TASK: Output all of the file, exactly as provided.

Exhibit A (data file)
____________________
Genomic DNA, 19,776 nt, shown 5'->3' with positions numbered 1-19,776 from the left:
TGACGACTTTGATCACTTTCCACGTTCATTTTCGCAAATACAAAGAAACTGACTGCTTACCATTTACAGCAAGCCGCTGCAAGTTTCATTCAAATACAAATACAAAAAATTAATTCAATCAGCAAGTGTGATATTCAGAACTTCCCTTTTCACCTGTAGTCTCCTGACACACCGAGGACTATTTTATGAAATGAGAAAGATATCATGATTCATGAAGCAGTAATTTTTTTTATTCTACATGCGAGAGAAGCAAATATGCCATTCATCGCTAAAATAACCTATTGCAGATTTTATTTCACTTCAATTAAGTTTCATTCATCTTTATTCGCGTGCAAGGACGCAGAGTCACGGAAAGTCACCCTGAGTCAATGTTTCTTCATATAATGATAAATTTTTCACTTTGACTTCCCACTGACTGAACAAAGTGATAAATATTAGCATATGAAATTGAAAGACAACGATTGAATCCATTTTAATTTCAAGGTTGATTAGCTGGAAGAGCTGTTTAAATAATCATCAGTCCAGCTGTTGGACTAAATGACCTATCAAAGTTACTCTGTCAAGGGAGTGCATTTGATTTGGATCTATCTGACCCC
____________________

Genomic DNA, 19,776 nt, shown 5'->3' with positions numbered 1-19,776 from the left:
TGACGACTTTGATCACTTTCCACGTTCATTTTCGCAAATACAAAGAAACTGACTGCTTACCATTTACAGCAAGCCGCTGCAAGTTTCATTCAAATACAAATACAAAAAATTAATTCAATCAGCAAGTGTGATATTCAGAACTTCCCTTTTCACCTGTAGTCTCCTGACACACCGAGGACTATTTTATGAAATGAGAAAGATATCATGATTCATGAAGCAGTAATTTTTTTTATTCTACATGCGAGAGAAGCAAATATGCCATTCATCGCTAAAATAACCTATTGCAGATTTTATTTCACTTCAATTAAGTTTCATTCATCTTTATTCGCGTGCAAGGACGCAGAGTCACGGAAAGTCACCCTGAGTCAATGTTTCTTCATATAATGATAAATTTTTCACTTTGACTTCCCACTGACTGAACAAAGTGATAAATATTAGCATATGAAATTGAAAGACAACGATTGAATCCATTTTAATTTCAAGGTTGATTAGCTGGAAGAGCTGTTTAAATAATCATCAGTCCAGCTGTTGGACTAAATGACCTATCAAAGTTACTCTGTCAAGGGAGTGCATTTGATTTGGATCTATCTGACCCC